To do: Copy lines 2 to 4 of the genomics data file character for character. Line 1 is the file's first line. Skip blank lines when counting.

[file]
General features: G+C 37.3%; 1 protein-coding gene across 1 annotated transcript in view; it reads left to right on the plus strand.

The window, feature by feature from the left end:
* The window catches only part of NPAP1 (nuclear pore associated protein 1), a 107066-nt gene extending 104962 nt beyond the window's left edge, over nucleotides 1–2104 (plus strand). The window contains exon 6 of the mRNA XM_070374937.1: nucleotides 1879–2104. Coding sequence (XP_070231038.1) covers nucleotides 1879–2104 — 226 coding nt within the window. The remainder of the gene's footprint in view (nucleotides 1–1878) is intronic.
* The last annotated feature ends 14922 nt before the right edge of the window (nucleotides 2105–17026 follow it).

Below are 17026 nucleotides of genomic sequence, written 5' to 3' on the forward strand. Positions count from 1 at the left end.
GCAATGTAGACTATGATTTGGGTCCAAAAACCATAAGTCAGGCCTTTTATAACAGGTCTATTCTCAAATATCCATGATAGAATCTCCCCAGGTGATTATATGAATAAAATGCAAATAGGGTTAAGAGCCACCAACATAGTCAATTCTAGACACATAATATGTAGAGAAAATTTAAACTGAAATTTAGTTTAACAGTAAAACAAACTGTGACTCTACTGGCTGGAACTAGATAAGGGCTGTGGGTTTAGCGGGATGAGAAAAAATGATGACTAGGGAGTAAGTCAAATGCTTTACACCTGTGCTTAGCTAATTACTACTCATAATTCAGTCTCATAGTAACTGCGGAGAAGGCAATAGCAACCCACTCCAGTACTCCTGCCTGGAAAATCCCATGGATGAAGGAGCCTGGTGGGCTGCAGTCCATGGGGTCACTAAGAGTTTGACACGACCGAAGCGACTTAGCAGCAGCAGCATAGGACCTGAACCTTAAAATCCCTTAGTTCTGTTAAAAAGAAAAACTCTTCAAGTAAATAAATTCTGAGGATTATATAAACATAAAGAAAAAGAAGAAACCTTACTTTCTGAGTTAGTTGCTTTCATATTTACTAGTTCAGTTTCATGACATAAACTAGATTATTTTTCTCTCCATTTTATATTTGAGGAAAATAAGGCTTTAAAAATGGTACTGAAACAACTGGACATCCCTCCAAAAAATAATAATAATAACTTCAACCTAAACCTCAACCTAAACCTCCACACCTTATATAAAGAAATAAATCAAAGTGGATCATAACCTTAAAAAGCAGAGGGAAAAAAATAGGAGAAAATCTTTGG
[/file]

The window, feature by feature from the left end:
* The window catches only part of NPAP1 (nuclear pore associated protein 1), a 107066-nt gene extending 104962 nt beyond the window's left edge, over nucleotides 1–2104 (plus strand). The window contains exon 6 of the mRNA XM_070374937.1: nucleotides 1879–2104. Coding sequence (XP_070231038.1) covers nucleotides 1879–2104 — 226 coding nt within the window. The remainder of the gene's footprint in view (nucleotides 1–1878) is intronic.
* The last annotated feature ends 14922 nt before the right edge of the window (nucleotides 2105–17026 follow it).